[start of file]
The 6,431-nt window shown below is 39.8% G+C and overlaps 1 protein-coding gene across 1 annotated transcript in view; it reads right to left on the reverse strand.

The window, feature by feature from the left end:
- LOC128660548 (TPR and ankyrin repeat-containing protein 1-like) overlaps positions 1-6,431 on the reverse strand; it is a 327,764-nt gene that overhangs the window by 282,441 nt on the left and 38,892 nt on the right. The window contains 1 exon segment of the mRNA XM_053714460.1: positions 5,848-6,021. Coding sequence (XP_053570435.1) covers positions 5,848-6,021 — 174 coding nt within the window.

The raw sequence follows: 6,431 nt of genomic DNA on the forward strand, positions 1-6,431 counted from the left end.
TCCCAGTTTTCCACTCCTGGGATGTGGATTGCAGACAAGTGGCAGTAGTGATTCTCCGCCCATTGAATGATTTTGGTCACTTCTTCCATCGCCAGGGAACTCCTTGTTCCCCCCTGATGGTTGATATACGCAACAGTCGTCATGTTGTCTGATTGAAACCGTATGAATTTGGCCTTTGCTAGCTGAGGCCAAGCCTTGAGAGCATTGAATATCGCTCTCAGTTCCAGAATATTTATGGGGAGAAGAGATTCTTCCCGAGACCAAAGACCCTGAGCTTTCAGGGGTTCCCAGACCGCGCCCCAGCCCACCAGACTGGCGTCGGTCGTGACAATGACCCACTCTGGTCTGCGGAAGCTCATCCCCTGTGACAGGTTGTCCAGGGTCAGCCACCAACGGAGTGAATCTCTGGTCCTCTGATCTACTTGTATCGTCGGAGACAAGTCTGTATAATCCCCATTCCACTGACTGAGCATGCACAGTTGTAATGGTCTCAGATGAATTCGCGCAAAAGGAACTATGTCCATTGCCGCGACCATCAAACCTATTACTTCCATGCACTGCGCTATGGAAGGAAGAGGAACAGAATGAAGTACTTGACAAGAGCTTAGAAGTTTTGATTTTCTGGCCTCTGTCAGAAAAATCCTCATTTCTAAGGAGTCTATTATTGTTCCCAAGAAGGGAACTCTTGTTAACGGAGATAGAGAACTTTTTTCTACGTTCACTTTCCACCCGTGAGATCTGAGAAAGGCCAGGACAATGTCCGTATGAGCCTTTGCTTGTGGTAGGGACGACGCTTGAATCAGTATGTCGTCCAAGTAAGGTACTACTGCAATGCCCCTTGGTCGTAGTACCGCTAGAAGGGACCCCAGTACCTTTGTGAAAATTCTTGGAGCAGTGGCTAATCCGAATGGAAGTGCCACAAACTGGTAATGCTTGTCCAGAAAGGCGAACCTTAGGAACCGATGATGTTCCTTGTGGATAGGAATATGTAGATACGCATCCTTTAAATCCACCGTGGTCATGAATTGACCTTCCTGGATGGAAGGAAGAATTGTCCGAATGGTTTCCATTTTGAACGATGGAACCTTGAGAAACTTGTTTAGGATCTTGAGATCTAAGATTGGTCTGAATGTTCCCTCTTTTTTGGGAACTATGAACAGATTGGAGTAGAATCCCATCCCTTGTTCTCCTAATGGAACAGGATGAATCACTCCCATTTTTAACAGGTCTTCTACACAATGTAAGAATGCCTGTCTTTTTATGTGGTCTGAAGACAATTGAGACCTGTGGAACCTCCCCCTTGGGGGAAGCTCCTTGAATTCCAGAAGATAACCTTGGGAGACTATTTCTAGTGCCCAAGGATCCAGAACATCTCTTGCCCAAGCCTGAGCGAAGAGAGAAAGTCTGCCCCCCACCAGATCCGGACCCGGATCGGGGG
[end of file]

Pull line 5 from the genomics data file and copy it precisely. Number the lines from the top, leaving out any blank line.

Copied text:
TCCCAGTTTTCCACTCCTGGGATGTGGATTGCAGACAAGTGGCAGTAGTGATTCTCCGCCCATTGAATGATTTTGGTCACTTCTTCCATCGCCAGGGAACTCCTTGTTCCCCCCTGATGGTTGATATACGCAACAGTCGTCATGTTGTCTGATTGAAACCGTATGAATTTGGCCTTTGCTAGCTGAGGCCAAGCCTTGAGAGCATTGAATATCGCTCTCAGTTCCAGAATATTTATGGGGAGAAGAGATTCTTCCCGAGACCAAAGACCCTGAGCTTTCAGGGGTTCCCAGACCGCGCCCCAGCCCACCAGACTGGCGTCGGTCGTGACAATGACCCACTCTGGTCTGCGGAAGCTCATCCCCTGTGACAGGTTGTCCAGGGTCAGCCACCAACGGAGTGAATCTCTGGTCCTCTGATCTACTTGTATCGTCGGAGACAAGTCTGTATAATCCCCATTCCACTGACTGAGCATGCACAGTTGTAATGGTCTCAGATGAATTCGCGCAAAAGGAACTATGTCCATTGCCGCGACCATCAAACCTATTACTTCCATGCACTGCGCTATGGAAGGAAGAGGAACAGAATGAAGTACTTGACAAGAGCTTAGAAGTTTTGATTTTCTGGCCTCTGTCAGAAAAATCCTCATTTCTAAGGAGTCTATTATTGTTCCCAAGAAGGGAACTCTTGTTAACGGAGATAGAGAACTTTTTTCTACGTTCACTTTCCACCCGTGAGATCTGAGAAAGGCCAGGACAATGTCCGTATGAGCCTTTGCTTGTGGTAGGGACGACGCTTGAATCAGTATGTCGTCCAAGTAAGGTACTACTGCAATGCCCCTTGGTCGTAGTACCGCTAGAAGGGACCCCAGTACCTTTGTGAAAATTCTTGGAGCAGTGGCTAATCCGAATGGAAGTGCCACAAACTGGTAATGCTTGTCCAGAAAGGCGAACCTTAGGAACCGATGATGTTCCTTGTGGATAGGAATATGTAGATACGCATCCTTTAAATCCACCGTGGTCATGAATTGACCTTCCTGGATGGAAGGAAGAATTGTCCGAATGGTTTCCATTTTGAACGATGGAACCTTGAGAAACTTGTTTAGGATCTTGAGATCTAAGATTGGTCTGAATGTTCCCTCTTTTTTGGGAACTATGAACAGATTGGAGTAGAATCCCATCCCTTGTTCTCCTAATGGAACAGGATGAATCACTCCCATTTTTAACAGGTCTTCTACACAATGTAAGAATGCCTGTCTTTTTATGTGGTCTGAAGACAATTGAGACCTGTGGAACCTCCCCCTTGGGGGAAGCTCCTTGAATTCCAGAAGATAACCTTGGGAGACTATTTCTAGTGCCCAAGGATCCAGAACATCTCTTGCCCAAGCCTGAGCGAAGAGAGAAAGTCTGCCCCCCACCAGATCCGGACCCGGATCGGGGG